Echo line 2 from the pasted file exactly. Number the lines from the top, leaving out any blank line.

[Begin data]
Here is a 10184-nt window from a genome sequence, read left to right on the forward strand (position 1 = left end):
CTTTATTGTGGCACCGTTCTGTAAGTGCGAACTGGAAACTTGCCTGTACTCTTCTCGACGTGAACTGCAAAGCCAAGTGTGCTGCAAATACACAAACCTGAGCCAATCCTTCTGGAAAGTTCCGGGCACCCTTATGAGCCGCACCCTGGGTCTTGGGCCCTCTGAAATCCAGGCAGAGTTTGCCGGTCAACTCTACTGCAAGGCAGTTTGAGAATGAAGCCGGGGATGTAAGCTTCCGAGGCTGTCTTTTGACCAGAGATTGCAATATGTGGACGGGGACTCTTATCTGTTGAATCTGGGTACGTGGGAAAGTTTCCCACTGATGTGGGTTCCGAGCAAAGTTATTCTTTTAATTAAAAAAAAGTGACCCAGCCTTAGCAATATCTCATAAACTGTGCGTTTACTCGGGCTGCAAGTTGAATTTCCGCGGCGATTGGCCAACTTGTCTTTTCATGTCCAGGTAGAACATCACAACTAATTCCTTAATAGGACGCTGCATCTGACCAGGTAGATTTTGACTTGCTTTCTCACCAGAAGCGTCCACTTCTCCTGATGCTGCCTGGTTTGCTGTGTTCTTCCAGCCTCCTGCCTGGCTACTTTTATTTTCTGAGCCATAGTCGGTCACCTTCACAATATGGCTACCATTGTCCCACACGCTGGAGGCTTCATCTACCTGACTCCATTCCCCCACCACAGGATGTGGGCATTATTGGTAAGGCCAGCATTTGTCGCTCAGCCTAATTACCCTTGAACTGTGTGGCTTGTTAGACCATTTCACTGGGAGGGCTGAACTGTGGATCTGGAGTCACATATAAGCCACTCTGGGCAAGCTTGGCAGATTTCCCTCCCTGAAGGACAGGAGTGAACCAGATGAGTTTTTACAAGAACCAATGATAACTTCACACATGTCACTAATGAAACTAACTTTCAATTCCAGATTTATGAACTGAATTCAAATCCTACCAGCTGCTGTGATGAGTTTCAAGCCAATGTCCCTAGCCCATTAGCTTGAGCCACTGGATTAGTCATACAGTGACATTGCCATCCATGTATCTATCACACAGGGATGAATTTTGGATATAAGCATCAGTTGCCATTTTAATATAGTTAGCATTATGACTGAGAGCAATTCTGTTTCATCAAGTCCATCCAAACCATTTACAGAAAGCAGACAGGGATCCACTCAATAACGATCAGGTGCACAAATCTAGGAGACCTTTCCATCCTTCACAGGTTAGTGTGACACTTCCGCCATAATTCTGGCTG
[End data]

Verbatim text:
CTTTATTGTGGCACCGTTCTGTAAGTGCGAACTGGAAACTTGCCTGTACTCTTCTCGACGTGAACTGCAAAGCCAAGTGTGCTGCAAATACACAAACCTGAGCCAATCCTTCTGGAAAGTTCCGGGCACCCTTATGAGCCGCACCCTGGGTCTTGGGCCCTCTGAAATCCAGGCAGAGTTTGCCGGTCAACTCTACTGCAAGGCAGTTTGAGAATGAAGCCGGGGATGTAAGCTTCCGAGGCTGTCTTTTGACCAGAGATTGCAATATGTGGACGGGGACTCTTATCTGTTGAATCTGGGTACGTGGGAAAGTTTCCCACTGATGTGGGTTCCGAGCAAAGTTATTCTTTTAATTAAAAAAAAGTGACCCAGCCTTAGCAATATCTCATAAACTGTGCGTTTACTCGGGCTGCAAGTTGAATTTCCGCGGCGATTGGCCAACTTGTCTTTTCATGTCCAGGTAGAACATCACAACTAATTCCTTAATAGGACGCTGCATCTGACCAGGTAGATTTTGACTTGCTTTCTCACCAGAAGCGTCCACTTCTCCTGATGCTGCCTGGTTTGCTGTGTTCTTCCAGCCTCCTGCCTGGCTACTTTTATTTTCTGAGCCATAGTCGGTCACCTTCACAATATGGCTACCATTGTCCCACACGCTGGAGGCTTCATCTACCTGACTCCATTCCCCCACCACAGGATGTGGGCATTATTGGTAAGGCCAGCATTTGTCGCTCAGCCTAATTACCCTTGAACTGTGTGGCTTGTTAGACCATTTCACTGGGAGGGCTGAACTGTGGATCTGGAGTCACATATAAGCCACTCTGGGCAAGCTTGGCAGATTTCCCTCCCTGAAGGACAGGAGTGAACCAGATGAGTTTTTACAAGAACCAATGATAACTTCACACATGTCACTAATGAAACTAACTTTCAATTCCAGATTTATGAACTGAATTCAAATCCTACCAGCTGCTGTGATGAGTTTCAAGCCAATGTCCCTAGCCCATTAGCTTGAGCCACTGGATTAGTCATACAGTGACATTGCCATCCATGTATCTATCACACAGGGATGAATTTTGGATATAAGCATCAGTTGCCATTTTAATATAGTTAGCATTATGACTGAGAGCAATTCTGTTTCATCAAGTCCATCCAAACCATTTACAGAAAGCAGACAGGGATCCACTCAATAACGATCAGGTGCACAAATCTAGGAGACCTTTCCATCCTTCACAGGTTAGTGTGACACTTCCGCCATAATTCTGGCTG